One of the biggest hurdles any small business owner faces, is the question of, “How much should I charge?” It is a question filled with questions; What if it is too much? What if I can’t make any profit at this rate? What are my competitors charging? Do I have a better product or service and thus should be able to charge more? I am new in the market, so maybe I should charge as much?
This list of questions will be spun forward and backwards and then forward again, until finally the charge rate is set (although likely with a disclaimer that discounts maybe provided at the owner’s discretion….just in case).
Often times, when we start working with a small business owner, we find that they aren’t charging appropriately for their services. They don’t charge because they are afraid to lose their existing customers or clients, but because they don’t charge, generally they don’t have the money to do things like; pay themselves appropriately (and in some cases at all), invest in growing their business, hire staff, offload some of their workload, etc.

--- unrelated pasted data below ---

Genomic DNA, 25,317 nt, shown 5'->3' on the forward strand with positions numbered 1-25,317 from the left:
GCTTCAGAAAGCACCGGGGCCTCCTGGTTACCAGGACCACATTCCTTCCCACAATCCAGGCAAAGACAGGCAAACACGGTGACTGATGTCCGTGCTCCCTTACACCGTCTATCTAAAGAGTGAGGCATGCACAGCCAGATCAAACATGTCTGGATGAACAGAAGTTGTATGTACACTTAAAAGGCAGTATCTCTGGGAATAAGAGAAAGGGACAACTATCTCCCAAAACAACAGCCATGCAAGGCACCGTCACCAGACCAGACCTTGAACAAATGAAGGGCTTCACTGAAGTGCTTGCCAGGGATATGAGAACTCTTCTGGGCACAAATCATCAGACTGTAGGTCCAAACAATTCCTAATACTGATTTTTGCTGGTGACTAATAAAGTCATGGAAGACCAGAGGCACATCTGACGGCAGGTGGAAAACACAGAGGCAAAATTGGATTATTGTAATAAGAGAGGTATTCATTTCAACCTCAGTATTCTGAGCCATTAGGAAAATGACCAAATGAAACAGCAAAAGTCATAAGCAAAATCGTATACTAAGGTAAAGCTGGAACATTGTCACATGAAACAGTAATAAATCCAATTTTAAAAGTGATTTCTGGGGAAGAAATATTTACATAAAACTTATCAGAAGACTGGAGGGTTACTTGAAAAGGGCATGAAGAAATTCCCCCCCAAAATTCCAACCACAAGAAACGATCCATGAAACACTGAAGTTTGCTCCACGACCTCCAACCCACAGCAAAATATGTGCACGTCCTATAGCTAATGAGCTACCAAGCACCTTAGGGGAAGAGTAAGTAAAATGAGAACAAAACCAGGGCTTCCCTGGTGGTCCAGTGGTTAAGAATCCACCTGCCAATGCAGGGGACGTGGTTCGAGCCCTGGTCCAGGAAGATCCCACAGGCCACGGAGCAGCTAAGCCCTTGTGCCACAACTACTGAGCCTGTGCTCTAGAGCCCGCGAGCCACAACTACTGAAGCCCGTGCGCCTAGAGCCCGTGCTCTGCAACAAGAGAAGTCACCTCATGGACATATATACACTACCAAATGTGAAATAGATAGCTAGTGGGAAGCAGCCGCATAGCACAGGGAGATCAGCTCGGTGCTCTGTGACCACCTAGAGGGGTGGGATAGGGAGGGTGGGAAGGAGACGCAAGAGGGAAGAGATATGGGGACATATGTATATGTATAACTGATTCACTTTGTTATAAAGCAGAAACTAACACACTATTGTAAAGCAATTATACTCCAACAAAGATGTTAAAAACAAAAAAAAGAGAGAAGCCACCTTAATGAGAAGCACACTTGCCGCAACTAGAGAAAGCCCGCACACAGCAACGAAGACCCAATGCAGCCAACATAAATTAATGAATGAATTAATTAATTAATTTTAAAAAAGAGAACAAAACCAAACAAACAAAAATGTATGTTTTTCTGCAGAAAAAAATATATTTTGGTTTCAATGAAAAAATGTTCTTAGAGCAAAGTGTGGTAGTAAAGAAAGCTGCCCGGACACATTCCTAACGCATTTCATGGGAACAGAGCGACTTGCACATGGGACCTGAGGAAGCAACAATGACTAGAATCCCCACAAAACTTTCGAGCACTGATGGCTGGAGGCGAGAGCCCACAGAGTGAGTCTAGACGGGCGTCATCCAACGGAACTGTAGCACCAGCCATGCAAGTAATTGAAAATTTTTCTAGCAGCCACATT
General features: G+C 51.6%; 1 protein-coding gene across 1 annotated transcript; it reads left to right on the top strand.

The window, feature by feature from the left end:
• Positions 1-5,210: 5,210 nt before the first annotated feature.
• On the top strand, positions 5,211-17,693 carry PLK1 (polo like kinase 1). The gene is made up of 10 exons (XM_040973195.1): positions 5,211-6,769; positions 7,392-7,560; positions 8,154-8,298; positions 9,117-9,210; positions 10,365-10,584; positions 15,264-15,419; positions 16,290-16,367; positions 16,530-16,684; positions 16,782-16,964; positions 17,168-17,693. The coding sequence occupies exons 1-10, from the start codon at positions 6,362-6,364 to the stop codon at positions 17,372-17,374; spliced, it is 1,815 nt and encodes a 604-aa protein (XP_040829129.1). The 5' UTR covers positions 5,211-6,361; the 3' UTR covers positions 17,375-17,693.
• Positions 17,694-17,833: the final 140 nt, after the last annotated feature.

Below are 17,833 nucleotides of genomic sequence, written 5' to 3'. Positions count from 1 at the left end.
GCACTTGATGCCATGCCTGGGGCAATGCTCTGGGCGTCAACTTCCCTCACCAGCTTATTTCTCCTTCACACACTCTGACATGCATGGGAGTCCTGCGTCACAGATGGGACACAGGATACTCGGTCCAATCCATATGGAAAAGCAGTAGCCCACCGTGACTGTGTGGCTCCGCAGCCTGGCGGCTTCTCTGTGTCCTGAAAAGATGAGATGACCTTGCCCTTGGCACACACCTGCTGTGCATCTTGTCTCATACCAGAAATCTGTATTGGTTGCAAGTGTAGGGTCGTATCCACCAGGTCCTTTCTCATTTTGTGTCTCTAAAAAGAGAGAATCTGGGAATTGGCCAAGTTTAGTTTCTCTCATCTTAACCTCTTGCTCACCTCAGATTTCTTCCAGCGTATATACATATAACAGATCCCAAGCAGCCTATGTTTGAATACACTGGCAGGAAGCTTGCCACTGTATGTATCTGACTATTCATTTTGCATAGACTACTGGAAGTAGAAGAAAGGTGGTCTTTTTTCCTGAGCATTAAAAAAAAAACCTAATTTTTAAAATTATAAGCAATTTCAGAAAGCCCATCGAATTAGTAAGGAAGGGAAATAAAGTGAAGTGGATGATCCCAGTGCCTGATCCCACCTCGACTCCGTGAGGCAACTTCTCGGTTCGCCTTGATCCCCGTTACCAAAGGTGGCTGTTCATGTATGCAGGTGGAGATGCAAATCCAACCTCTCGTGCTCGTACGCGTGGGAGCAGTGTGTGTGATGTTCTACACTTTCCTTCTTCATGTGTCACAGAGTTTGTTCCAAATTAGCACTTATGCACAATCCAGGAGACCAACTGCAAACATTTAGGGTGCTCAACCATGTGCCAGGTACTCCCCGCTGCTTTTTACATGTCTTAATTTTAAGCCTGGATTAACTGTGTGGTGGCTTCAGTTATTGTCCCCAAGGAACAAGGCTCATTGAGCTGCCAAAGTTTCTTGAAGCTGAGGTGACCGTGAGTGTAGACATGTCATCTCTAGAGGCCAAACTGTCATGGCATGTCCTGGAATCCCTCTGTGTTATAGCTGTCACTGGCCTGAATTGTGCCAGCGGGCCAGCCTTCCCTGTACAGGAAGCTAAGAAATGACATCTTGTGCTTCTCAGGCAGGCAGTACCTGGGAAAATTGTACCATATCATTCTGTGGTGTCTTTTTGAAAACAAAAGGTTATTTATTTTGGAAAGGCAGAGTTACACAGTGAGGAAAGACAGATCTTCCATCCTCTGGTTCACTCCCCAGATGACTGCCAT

Inevitably as we start the discussion around increasing rates, we get back all the reasons why this isn’t possible. Most times there is a lot of push back, although we know that part of growing a business and paying yourself well, is about getting pushed in how you think about your business.
I also believe part of the push back comes because there are times when each of us thinks in the extremes especially when we get pushed in an idea. You know…..the all or nothing arguments; “If I raise my prices….all of my customers will go to my competitor.” Of course, if you raise your prices you could lose a couple of customers, however customers generally come to your business because of much more than your price. We also like to look at each product and service to see where an increase might fit best.
Let’s bring this into a real example. One of our clients, cuts hair as part of her business. Her rate was $35.00/hour and we encouraged her to increase that rate to $37.00. At first, she didn’t believe she could do this, but with a little push she finally agreed. She currently works 30 hours a week and by making this little change, she was able to increase her bottom line by almost 6%. This meant that she was able to take home an extra $3,120 per year, without changing anything else in her business. She was concerned that she would lose customers and six months later, in fact the opposite had happened.
Whether you are a small business owner or a leader, recognize that small changes can have a huge impact on performance as long as you stay open to making the change. We tell our clients over and over again, that how you are operating and approaching the world today, is reflected in the results you are achieving. If you want to achieve something different, it is going to require you to do something different.